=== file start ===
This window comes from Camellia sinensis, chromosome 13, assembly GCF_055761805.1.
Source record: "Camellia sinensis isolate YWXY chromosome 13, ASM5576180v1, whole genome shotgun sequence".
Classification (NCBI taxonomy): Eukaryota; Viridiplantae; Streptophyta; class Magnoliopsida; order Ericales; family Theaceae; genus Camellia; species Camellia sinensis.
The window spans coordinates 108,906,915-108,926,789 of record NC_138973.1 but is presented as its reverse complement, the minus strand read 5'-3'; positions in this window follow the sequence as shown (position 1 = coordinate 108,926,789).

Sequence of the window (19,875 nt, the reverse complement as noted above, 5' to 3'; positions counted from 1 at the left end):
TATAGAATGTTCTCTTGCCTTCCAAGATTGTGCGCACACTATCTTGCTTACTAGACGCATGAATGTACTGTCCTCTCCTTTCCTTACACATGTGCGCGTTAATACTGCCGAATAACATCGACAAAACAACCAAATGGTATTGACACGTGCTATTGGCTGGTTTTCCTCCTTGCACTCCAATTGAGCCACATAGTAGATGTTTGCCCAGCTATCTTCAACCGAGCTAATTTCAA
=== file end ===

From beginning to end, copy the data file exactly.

This window comes from Camellia sinensis, chromosome 13, assembly GCF_055761805.1.
Source record: "Camellia sinensis isolate YWXY chromosome 13, ASM5576180v1, whole genome shotgun sequence".
Classification (NCBI taxonomy): Eukaryota; Viridiplantae; Streptophyta; class Magnoliopsida; order Ericales; family Theaceae; genus Camellia; species Camellia sinensis.
The window spans coordinates 108,906,915-108,926,789 of record NC_138973.1 but is presented as its reverse complement, the minus strand read 5'-3'; positions in this window follow the sequence as shown (position 1 = coordinate 108,926,789).

Sequence of the window (19,875 nt, the reverse complement as noted above, 5' to 3'; positions counted from 1 at the left end):
TATAGAATGTTCTCTTGCCTTCCAAGATTGTGCGCACACTATCTTGCTTACTAGACGCATGAATGTACTGTCCTCTCCTTTCCTTACACATGTGCGCGTTAATACTGCCGAATAACATCGACAAAACAACCAAATGGTATTGACACGTGCTATTGGCTGGTTTTCCTCCTTGCACTCCAATTGAGCCACATAGTAGATGTTTGCCCAGCTATCTTCAACCGAGCTAATTTCAA